An Introduction to Life Force Energy

Along the path that is our lives, sometimes we feel like we are skating, while at other times we are dragging. When we have energy in the right quantity, we feel great; when we don’t, we may feel we’d try anything to get it back. What foods we eat, how much we sleep, our mental state—these are some of the more mundane factors that come to mind when we consider the question of our energy levels. 

But what about the deeper questions of life force energy? What it is, where it comes from, and how we can tap into it? From religious, spiritual, and scientific perspectives, the quest to understand the life force energy is timeless and ongoing.

What is life force energy? 

In its most basic sense, life force energy is the difference between animate and inanimate, between life and death. Without it, we don’t exist. Like all forms of energy, it has a vibratory quality, and when it is vital, we can feel it coursing through our body.

The ancient Greeks called it “pneuma,” the breath of life. The Japanese call it “ki” and emphasize the flowing quality of the life force energy as it is released. The Chinese know it as “qi” or “chi” as within all things and consisting of yin/yang energies.

In Hinduism and yoga, “prana,” or breath energy, is understood as the fundamental creative power that flows within and outside us as consciousness, as movement, as the regulator of all the body’s physical functions. Pranayama is a yogic breathwork practice that is considered an extension of life force energy.

In Taoism, qi energy set the universe in motion and has sustained life since. It is known as a “bio-energy,” the energy of living beings. This property distinguishes it from inanimate forms of energy such as lightning or from burning fossil fuels. 

The life force energy is associated with the concept of the subtle body, an energy connecting the physical body with the spiritual realm. Not detectable by existing scientific instruments, life force energy has been compared with several other invisible—but measurable—subtle energy forces, including the geomagnetic field of the earth, the strong nuclear force that holds the nuclei of atoms together, and electromagnetism. The “ aura,” the electromagnetic field that surrounds all living things, is considered a projection of the subtle body.

Scientific research on qi and prana has led to a possible connection with biophotons, another measurable subtle energy force linked to communications and control systems between all animal and plant cells. In addition, biofield theory is coming together with quantum biology to suggest the possibility of energetic connections between physically distanced living systems.

Where does it come from?

No one can say where this energy comes from, only that it is within and all around us, and can be tapped or blocked as circumstances dictate. Ultimately, life force energy can be said to represent our highest potential, a transformational power contained in each living cell. As Ralph Waldo Emerson put it: “The creation of a thousand forests is in one acorn.”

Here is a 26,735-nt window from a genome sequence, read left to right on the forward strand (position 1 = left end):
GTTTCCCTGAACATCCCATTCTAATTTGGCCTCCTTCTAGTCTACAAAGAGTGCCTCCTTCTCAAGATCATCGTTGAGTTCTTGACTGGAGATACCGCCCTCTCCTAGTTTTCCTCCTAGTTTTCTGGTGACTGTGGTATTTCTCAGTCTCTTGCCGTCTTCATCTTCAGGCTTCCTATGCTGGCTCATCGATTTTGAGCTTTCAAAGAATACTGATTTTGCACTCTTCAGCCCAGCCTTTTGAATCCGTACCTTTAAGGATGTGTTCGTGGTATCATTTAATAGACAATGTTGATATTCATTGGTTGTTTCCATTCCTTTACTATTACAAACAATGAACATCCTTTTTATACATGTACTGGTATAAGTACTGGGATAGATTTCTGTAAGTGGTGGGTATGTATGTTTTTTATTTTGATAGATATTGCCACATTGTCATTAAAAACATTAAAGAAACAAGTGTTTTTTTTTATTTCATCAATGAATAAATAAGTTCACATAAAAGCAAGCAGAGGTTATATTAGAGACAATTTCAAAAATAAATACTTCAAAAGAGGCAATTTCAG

How do I feel my life force energy?

We can feel life force energy through our breathing and by practicing embodied awareness. When we bring attention to the feeling of the breath moving through the body and the sensations in our skin, muscles, bones, and internal organs, we are connecting with life force energy.

Kundalini is another form of life force energy in the yoga tradition. Kundalini is centered at the base of the spine. Breathing and other yogic practices fostering embodied awareness activate kundalini to flow up through the body’s chakra system and connect with the collective form of the life force energy.

What drains life force energy? How do I increase my life force energy?

The stresses and pressures of life stemming from our life circumstance—including family dynamics, socio-economic circumstances, our genetic makeup, and social conditioning—affect how we hold our life force energy. If our energy becomes blocked we may feel depressed or anxious or a deep weariness very different from the kind we get working out.

Energy healing—the restoring and balancing of life force energy—is at the heart of many healing approaches in Eastern medicine. Energizing prana is a central principle of Ayurvedic medicine, and the focus of traditional Chinese medicine is balancing chi. In addition to yoga, acupuncture, Reiki, qigong, and t’ai chi can all help to increase life force energy.

Meditation, spending time outdoors (including forest bathing), healthy eating, and exercise are all energy lifters. The heart practices of lovingkindness and compassion are wonderful means to enhance your life force energy as well as that of others. Tonglen, a Tibetan Buddhist practice, involves breathing in the suffering of others and breathing out lovingkindness; as described by Ethan Nichtern, “Your body is now like a recycling plant, “accepting” pollution and “sending out” clean energy.”

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